The Bayfield estate in West Allotment, North Tyneside was built by Belllway Homes in 2011 as part of a larger development of several hundred houses on the east side of Newcastle near Shiremoor.
Subsidence and cracking of several homes was first noticed in 2015. Families were originally evacuated in June 2016 and then permanently relocated in January 2017 after severe mining subsidence damage initially threatened five properties, which were initially cordoned off and investigations began to find out the cause of the ground movement.
The Coal Authority set up a base on the estate and carried out detailed examinations over 14 months. Their investigation revealed unrecorded coal mine workings, which date back around 120 years. These showed the site had been extensively worked – usually, in this area, 45% to 50% of coal is mined, but in this case the amount of coal mined was over 70%.
This over extraction resulted in narrow residual supporting coal pillars and wide extraction rooms in the high main coal seam, leading to compression on the remaining coal pillars and roof instability. Together with a weak sandstone layer and fracturing within the rock above the coal seam, this resulted in an underground collapse and subsequent movement of the properties above.
Other potential causes for the ground movement, such as how the properties were designed and constructed, groundwater and the proximity of other quarries, were ruled out so that it was finally identified as an unrecorded mine entry.
In January 2017, five houses on the estate were demolished, with a further 10 scheduled for demolition, costing £95,000, with a total housing development loss of value of around £3 million.
After demolition, stabilisation work could then begin which would allow the area to be redeveloped. Grout was injected into the mine workings to fill the underground cavities and prevent further ground movement. This was followed by six months of further ground monitoring to ensure the ground was stable for redevelopment.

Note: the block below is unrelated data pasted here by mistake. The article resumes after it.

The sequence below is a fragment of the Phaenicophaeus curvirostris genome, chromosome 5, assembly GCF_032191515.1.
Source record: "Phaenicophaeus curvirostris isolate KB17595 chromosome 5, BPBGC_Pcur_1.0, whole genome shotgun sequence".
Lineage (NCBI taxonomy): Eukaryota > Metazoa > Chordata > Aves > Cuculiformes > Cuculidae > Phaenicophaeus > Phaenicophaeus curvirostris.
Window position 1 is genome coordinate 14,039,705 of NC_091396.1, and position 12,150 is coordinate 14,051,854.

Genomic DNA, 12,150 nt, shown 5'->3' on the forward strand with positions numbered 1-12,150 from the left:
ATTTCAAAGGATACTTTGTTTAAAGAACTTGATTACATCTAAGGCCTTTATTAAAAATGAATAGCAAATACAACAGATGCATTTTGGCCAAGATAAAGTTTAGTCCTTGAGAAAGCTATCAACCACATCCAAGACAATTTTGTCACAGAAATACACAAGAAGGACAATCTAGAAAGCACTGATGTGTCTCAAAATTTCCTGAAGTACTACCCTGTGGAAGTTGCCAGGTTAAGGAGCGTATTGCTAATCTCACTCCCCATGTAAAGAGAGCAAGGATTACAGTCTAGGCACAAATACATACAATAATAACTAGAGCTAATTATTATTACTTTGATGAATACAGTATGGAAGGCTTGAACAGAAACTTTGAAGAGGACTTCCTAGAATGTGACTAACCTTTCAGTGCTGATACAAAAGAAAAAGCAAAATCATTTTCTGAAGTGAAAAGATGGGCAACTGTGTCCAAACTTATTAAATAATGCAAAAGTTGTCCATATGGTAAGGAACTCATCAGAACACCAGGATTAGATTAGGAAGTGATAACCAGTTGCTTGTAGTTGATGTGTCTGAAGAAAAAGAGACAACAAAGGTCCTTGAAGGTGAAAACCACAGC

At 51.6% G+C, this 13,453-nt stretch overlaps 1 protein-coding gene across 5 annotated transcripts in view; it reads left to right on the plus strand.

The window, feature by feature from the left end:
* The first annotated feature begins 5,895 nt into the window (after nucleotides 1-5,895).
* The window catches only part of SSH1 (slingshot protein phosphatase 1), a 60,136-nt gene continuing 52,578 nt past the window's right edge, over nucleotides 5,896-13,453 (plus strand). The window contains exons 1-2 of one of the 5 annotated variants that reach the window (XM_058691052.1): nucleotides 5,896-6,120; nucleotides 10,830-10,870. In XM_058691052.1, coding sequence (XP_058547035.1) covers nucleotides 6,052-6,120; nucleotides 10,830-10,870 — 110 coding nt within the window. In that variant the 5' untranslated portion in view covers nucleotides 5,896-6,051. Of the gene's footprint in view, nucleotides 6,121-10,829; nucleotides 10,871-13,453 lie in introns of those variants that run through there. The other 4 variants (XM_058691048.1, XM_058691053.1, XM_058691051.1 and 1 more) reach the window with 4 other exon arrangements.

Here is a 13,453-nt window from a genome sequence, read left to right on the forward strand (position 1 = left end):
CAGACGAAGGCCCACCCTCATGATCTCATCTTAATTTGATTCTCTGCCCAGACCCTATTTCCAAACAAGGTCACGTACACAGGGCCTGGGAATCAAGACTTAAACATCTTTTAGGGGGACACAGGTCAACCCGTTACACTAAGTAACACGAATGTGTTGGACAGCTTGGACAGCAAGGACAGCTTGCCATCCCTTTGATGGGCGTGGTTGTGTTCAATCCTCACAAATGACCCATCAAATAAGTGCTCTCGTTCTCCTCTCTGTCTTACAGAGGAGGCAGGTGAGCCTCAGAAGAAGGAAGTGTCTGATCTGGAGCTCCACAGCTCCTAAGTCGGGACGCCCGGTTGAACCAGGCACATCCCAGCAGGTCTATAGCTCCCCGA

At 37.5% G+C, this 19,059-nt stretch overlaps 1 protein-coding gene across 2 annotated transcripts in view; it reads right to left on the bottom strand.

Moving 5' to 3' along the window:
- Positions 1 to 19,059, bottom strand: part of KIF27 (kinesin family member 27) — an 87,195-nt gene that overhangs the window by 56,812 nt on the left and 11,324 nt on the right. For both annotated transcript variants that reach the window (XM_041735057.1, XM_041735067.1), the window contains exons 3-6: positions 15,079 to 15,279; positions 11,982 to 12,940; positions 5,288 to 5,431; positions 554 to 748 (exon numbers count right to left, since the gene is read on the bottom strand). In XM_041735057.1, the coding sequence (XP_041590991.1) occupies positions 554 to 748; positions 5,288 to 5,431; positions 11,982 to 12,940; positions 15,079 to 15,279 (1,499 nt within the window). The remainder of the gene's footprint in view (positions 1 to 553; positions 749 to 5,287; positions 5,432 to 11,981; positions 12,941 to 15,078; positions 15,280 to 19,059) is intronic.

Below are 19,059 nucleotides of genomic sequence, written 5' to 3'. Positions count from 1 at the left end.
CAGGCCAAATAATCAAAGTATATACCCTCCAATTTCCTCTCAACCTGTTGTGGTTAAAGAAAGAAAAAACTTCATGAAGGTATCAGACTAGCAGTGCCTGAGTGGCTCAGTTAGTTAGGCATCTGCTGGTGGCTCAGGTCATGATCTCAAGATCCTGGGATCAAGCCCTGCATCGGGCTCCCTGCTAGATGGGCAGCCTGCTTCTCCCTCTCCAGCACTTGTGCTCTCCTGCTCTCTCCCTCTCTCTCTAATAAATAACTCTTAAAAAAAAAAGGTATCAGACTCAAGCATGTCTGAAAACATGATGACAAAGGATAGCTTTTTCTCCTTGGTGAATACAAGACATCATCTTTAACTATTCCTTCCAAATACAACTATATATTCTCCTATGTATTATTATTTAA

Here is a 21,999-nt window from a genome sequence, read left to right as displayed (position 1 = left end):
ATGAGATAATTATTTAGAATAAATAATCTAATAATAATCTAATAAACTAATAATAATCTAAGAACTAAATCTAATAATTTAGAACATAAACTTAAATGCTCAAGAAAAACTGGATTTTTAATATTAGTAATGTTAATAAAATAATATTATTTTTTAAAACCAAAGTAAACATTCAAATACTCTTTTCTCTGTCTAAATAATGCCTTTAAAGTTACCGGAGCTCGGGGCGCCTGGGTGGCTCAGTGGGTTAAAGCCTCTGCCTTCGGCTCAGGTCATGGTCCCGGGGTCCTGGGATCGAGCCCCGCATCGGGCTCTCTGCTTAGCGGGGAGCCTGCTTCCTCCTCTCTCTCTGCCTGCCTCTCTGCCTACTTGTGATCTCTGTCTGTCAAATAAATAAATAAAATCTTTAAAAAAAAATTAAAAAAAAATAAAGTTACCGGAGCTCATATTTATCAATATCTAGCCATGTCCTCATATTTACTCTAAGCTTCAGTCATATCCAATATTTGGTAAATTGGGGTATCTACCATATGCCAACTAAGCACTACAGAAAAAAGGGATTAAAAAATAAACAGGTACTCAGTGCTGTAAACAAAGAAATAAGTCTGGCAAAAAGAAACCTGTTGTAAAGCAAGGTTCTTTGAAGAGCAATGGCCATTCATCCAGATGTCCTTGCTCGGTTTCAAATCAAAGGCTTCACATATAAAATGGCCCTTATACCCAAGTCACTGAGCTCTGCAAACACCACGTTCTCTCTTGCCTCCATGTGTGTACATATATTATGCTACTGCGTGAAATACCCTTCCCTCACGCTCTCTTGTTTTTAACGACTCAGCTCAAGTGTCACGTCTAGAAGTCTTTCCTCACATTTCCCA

Under the Coal Mining Subsidence Act 1991, The Coal Authority has liability for historic coal mining subsidence claims. These shallow mine workings were not documented by The Coal Authority and the risks were not evident during preliminary due diligence when the land was originally purchased or later when the houses were constructed.
The Authority said, however, that for properties damaged by subsidence, it was only able to consider purchase of homes in cases where the cost of the damage outweighs the cost of repair.
In 2018, the Coal Authority’s Annual Report stated that the damage claim paid out to the homeowners on the Bayfield Estate was “the largest single event we have ever dealt with in our 24 year history.”
Families were distressed throughout, whether through forced evacuation or the uncertainty as to how widespread the subsidence extended and the disruption caused by the demolition and stabilisation of the land.
All of these factors had impacts to local house prices and their enjoyment of their homes. They fear blight and the difficulty of selling their homes even in areas of the estate currently unaffected by subsidence is understandable.
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